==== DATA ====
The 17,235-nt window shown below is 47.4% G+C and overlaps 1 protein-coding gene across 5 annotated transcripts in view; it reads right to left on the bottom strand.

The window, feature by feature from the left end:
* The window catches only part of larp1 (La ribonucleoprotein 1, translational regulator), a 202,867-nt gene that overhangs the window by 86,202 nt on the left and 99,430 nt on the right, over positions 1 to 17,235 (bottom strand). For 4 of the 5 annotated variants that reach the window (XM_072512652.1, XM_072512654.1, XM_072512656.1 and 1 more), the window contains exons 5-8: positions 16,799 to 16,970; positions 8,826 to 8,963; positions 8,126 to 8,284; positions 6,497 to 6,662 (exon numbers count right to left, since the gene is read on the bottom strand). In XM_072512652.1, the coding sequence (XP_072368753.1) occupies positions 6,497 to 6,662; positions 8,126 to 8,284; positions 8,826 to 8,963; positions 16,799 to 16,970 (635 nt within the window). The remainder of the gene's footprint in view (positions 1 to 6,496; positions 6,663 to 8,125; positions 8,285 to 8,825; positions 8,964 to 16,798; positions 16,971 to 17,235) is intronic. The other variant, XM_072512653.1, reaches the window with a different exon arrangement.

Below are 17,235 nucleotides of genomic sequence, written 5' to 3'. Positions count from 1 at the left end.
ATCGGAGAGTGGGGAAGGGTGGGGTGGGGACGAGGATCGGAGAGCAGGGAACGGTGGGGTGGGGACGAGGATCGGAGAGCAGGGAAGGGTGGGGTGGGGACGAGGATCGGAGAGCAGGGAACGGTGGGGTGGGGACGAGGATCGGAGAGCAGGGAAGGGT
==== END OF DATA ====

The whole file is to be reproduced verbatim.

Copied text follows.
The 17,235-nt window shown below is 47.4% G+C and overlaps 1 protein-coding gene across 5 annotated transcripts in view; it reads right to left on the bottom strand.

The window, feature by feature from the left end:
* The window catches only part of larp1 (La ribonucleoprotein 1, translational regulator), a 202,867-nt gene that overhangs the window by 86,202 nt on the left and 99,430 nt on the right, over positions 1 to 17,235 (bottom strand). For 4 of the 5 annotated variants that reach the window (XM_072512652.1, XM_072512654.1, XM_072512656.1 and 1 more), the window contains exons 5-8: positions 16,799 to 16,970; positions 8,826 to 8,963; positions 8,126 to 8,284; positions 6,497 to 6,662 (exon numbers count right to left, since the gene is read on the bottom strand). In XM_072512652.1, the coding sequence (XP_072368753.1) occupies positions 6,497 to 6,662; positions 8,126 to 8,284; positions 8,826 to 8,963; positions 16,799 to 16,970 (635 nt within the window). The remainder of the gene's footprint in view (positions 1 to 6,496; positions 6,663 to 8,125; positions 8,285 to 8,825; positions 8,964 to 16,798; positions 16,971 to 17,235) is intronic. The other variant, XM_072512653.1, reaches the window with a different exon arrangement.

Below are 17,235 nucleotides of genomic sequence, written 5' to 3'. Positions count from 1 at the left end.
ATCGGAGAGTGGGGAAGGGTGGGGTGGGGACGAGGATCGGAGAGCAGGGAACGGTGGGGTGGGGACGAGGATCGGAGAGCAGGGAAGGGTGGGGTGGGGACGAGGATCGGAGAGCAGGGAACGGTGGGGTGGGGACGAGGATCGGAGAGCAGGGAAGGGT